Grab and Uber have come under fire due to fare cuts, with executive adviser Ang Hin Kee of the National Taxi Association (NTA) expressing his concerns that such a move would hurt a multitude of groups, including GrabCar and UberX drivers, the taxi industry and commuters.
Earlier this month, both Grab and Uber cut fares for their private chauffeur service GrabCar and UberX by 14 and 15 percent respectively. This move has made private car fares significantly lower that tradition taxi fares. Previously, fares for both taxis and private cars were sill comparable.
Mr Ang, who is also a Member of Parliament at Ang Mo Kio GRC, stated that this fare reduction would hit private car drivers themselves as even with the reduction, both app companies were still taking a 20 per cent cut from their drivers.
He also expressed his concern that the move would create an unfair playing field for the taxi industry. While competition is welcome, he noted that taxi companies have various “compliance costs” to cover while private car apps do not have to do so. For instance, taxi companies must ensure that their cab drivers meet certain standards set by the Land Transport Authority by driving at least 250 km a day and driving during peak hours.
Finally, Mr Ang also predicted that the average commuter would ultimately be hurt by GrabCar and UberX fare reductions. Should such private car apps dominate the market in the future, they would then have the power to raise prices and charge commuters a premium. “When they have the market share later on, they could exercise the right to earn profits,” said Mr Ang.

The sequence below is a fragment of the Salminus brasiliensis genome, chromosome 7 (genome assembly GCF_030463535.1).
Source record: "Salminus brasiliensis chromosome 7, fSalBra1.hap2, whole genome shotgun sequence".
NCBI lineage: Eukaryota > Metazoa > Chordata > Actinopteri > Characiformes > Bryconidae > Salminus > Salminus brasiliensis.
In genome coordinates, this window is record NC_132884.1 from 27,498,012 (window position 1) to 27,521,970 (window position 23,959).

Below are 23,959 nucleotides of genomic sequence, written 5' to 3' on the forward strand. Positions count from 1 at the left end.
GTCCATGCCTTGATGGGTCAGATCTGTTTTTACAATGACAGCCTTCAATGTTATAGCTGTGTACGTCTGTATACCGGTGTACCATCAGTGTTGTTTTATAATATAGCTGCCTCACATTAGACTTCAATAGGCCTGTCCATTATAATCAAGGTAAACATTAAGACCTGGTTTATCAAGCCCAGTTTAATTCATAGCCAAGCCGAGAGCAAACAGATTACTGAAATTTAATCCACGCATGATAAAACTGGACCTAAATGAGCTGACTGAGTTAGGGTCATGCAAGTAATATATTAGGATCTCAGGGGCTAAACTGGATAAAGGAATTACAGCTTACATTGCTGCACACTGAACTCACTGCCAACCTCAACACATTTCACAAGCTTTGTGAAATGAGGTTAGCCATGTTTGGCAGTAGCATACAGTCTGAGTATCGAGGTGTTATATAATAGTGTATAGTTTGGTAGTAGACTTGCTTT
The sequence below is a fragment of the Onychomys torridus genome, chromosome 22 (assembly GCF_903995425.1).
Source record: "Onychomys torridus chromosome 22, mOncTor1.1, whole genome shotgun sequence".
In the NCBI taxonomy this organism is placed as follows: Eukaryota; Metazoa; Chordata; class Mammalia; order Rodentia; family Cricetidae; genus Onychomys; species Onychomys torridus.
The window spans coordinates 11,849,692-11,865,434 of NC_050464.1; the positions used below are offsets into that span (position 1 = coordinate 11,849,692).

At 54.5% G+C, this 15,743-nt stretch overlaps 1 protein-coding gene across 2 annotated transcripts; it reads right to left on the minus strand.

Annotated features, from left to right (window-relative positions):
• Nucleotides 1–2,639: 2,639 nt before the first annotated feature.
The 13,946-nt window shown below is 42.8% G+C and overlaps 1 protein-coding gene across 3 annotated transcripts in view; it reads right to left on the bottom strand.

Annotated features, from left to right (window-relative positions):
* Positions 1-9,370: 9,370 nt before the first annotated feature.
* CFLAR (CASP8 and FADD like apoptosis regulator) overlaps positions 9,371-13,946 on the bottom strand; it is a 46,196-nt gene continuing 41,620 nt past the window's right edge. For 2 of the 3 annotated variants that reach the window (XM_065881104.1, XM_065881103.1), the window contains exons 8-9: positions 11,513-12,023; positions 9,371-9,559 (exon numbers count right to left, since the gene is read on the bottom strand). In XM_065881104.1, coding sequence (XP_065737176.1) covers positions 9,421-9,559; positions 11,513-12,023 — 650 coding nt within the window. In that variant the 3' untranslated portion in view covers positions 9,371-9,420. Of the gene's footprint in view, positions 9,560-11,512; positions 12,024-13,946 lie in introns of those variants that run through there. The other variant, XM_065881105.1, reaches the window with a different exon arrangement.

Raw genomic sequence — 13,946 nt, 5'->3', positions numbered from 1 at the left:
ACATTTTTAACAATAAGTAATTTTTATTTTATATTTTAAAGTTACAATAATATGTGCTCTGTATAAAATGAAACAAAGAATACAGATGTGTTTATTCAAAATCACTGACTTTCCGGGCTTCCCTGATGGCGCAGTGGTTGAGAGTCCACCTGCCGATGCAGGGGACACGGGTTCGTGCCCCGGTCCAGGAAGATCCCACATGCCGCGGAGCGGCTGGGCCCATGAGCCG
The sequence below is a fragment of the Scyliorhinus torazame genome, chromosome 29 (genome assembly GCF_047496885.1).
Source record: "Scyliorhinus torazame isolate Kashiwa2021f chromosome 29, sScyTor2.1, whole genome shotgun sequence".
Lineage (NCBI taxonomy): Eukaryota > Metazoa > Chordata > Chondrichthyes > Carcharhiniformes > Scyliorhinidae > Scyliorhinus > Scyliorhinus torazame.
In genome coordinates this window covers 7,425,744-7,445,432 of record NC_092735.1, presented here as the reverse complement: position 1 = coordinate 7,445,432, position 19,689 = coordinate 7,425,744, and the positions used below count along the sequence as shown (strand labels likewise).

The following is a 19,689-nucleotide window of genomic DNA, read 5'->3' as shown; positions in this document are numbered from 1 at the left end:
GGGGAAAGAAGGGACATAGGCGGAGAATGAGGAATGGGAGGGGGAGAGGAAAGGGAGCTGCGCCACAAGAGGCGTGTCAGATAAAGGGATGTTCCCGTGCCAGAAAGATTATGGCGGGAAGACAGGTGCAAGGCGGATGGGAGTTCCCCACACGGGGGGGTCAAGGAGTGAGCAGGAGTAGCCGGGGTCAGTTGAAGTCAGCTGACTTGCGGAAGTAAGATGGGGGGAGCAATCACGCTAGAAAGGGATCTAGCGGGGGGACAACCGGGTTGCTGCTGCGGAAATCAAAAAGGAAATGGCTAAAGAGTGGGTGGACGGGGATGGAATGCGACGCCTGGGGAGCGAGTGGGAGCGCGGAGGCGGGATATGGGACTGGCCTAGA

However, despite the insistences that the taxi industry would be harshly hit, taxi drivers themselves do not seem to share the same sentiments.
Last year, in response to The Straits Times’ article “Cabbies cry foul over rival drivers”, Comfort taxi driver James Lim took to his blog where he stated that he was “flabbergasted” by the article. (read Mr Lim’s blog here)
He noted that third party booking apps also allowed taxi drivers to do more booking jobs in addition to street flag down jobs that private car drivers are unable to do. Private car drivers also ensured that commuters’ demand for drivers during peak hours was met, as Mr Lim felt that taxis alone were unable to fully cope with the demand.
Finally, he stated that “if you can’t beat them, join them,” and noted that cab drivers had the option to “easily defect to Uber” should it make sense to do so economically.
Mr Lim also added that Mr Ang’s criticism of the growing private car for hire industry “cannot be depictive of Singaporean cabbies in general,” and that the 2015 Straits Times article mainly offered the opinions of only Mr Ang. Mr Lim pointed out that while Mr Ang serves as an adviser of the NTA and as MP, he is not a cabbie.
Similarly to the reaction to his comments last year, Mr Ang’s recent criticism of the fare cuts were generally not echoed by taxi drivers nor commuters.
Numerous netizens responded to Mr Ang’s recent comments, with most, as regular commuters, supporting the fare cuts, stating that GrabCar and UberX injected much-needed competition to a market previously dominated by the taxi industry.